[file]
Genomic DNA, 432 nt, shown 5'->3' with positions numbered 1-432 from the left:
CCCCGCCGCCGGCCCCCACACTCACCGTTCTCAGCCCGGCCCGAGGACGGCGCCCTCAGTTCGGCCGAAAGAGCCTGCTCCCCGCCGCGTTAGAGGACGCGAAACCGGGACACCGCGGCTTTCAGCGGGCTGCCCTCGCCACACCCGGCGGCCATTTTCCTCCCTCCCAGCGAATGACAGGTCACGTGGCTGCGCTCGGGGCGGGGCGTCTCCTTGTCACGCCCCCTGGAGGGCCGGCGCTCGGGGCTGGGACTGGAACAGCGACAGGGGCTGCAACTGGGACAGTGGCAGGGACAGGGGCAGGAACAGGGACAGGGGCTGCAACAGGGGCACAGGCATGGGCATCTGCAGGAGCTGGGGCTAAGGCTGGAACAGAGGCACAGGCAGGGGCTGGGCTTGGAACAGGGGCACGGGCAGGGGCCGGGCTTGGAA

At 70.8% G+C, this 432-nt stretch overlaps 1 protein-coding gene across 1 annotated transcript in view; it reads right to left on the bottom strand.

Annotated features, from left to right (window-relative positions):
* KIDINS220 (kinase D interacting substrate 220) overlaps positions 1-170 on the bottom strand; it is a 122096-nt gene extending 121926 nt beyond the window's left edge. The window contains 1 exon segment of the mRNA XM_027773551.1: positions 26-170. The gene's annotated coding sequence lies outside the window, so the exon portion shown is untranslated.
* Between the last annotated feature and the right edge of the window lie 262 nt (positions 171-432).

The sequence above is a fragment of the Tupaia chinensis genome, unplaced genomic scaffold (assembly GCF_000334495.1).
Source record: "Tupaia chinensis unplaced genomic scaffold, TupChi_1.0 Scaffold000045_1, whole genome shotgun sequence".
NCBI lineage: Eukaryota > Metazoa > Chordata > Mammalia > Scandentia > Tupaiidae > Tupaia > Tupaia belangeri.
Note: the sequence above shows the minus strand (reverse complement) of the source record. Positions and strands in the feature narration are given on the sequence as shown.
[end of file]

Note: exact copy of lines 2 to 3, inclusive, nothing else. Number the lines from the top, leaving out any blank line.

CCCCGCCGCCGGCCCCCACACTCACCGTTCTCAGCCCGGCCCGAGGACGGCGCCCTCAGTTCGGCCGAAAGAGCCTGCTCCCCGCCGCGTTAGAGGACGCGAAACCGGGACACCGCGGCTTTCAGCGGGCTGCCCTCGCCACACCCGGCGGCCATTTTCCTCCCTCCCAGCGAATGACAGGTCACGTGGCTGCGCTCGGGGCGGGGCGTCTCCTTGTCACGCCCCCTGGAGGGCCGGCGCTCGGGGCTGGGACTGGAACAGCGACAGGGGCTGCAACTGGGACAGTGGCAGGGACAGGGGCAGGAACAGGGACAGGGGCTGCAACAGGGGCACAGGCATGGGCATCTGCAGGAGCTGGGGCTAAGGCTGGAACAGAGGCACAGGCAGGGGCTGGGCTTGGAACAGGGGCACGGGCAGGGGCCGGGCTTGGAA

At 70.8% G+C, this 432-nt stretch overlaps 1 protein-coding gene across 1 annotated transcript in view; it reads right to left on the bottom strand.